A father undertakes an odyssey across Serbia to be reuinted with his children
Dir: Srdan Golubovic. Serbia/France/Germany/Croatia/Slovenia/Bosnia Herzegovina. 2020. 120 mins
A father’s epic quest to regain custody of his children is the basis of a gripping, nuanced drama in Father (Otac). The latest feature from Srdan Golubovic (The Trap, Circles) combines the social realism of a Dardenne brothers heartbreaker with a Capra-like fanfare for the ordinary man. Golubovic’s accessible, emotional storytelling should be welcomed by festivals and audiences alike and is all the more compelling for being inspired by true events.
Father shakes off the constraints of social realism and morphs into a road movie
Golubovic uses the story of Nikola (Goran Bogdan) as a means to celebrate the heroic in the everyday actions of one individual. Over the course of the film, personal hardship also serves to reflect wider issues in a Serbia scarred by poverty and corruption.
Father begins in arresting fashion as a woman grabs her children and marches towards a factory. She threatens desperate action unless her husband is paid the outstanding wages and severance package that have been owed to him for two years. Consequently, the woman is placed in hospital, the children are taken into care and husband Nikola is left to pick up the pieces.
Seemingly well-intentioned members of the local social services determine that Nikola is not a good father and that the children will remain in foster care. The trio of bureaucrats are framed against a beige wall. The blandness of the surroundings making their casual, life-changing decisions all the more chilling. There is something of Corneliu Porumboiu’s style in Golubovic’s unflinching gaze and approach to this aspect of the story.
It seems that Nikola is being punished for his economic circumstances rather than his lack of love or devotion. The lack of full-time employment and a home without electricity or water render him unfit to be a parent. There is also a hidden agenda being pursued by lead bureaucrat Vasiljevic, played as smugly implacable by Boris Isakovic.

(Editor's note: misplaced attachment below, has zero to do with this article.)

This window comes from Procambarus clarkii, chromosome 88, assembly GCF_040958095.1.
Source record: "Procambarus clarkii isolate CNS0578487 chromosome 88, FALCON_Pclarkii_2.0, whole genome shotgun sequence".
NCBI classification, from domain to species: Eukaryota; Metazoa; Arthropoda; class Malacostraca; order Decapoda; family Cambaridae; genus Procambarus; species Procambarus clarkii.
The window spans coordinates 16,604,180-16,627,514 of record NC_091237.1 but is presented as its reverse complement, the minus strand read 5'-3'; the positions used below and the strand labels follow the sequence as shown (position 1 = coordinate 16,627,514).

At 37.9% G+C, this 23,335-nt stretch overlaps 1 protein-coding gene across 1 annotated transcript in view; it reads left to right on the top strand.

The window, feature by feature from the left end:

Powerless to fight his cause at a local level, Nikola sets out on a 300km walk to Belgrade determined to present his case to a national ministry.
Father then shakes off the constraints of social realism and morphs into a road movie. A dogged Nikola passes through landscapes marked with empty factories, abandoned petrol stations, dirt roads and crumbling apartment blocks festooned with grafitti. The sense of poverty is everywhere. There are animals along the way who seem to welcome and guide Nikola, although the possibility of a canine companion to share his journey is a sentimental notion cut brutally short.
In fact, sentimentality is eschewed throughout, especially in Goran Bogdan’s impressive performance. There is a palpable physicality in his dead-eyed exhaustion and grim resolve. We believe that this is a reasonable man driven by pure instinct to do the one thing he believes will return his children to their rightful place in his arms. He never rages against the world or resorts to violence that would be entirely justifiable. Instead, it is the viewer who feels the injustice and outrage on his behalf, deepening the emotional connection to events.
The villains in Father are bureaucrats devoid of compassion and motivated by self-interest. Poverty tempts others into behaviour that would shame them in other circumstances. There are also random acts of kindness that help Nikola on his way, building up a picture of a country where the people are (mostly) good, circumstances are desperate and the system is rotten.
Production companies: Bas Celik, ASAP Film, Neue Mediopolis Filmproduktion, Vertigo, Propeler Film
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Producers: Jelena Mitrovic, Cedomir Kolar, Alexander Ris, Marc Baschet, Danis Tanovic, Boris T. Matic, Lana Matic, Danijel Hocevar, Amra Baksic Camo, Adis Djapo
Screenplay: Srdan Golubovic, Ognjen Svilicic
Editing: Petar Markovic
Production design: Goran Joksimovic, Predrag Petrovic
Cinematography: Aleksandar Ilic
Music: Mario Schneider
Main cast: Goran Bogdan, Boris Isakovic, Nada Sargin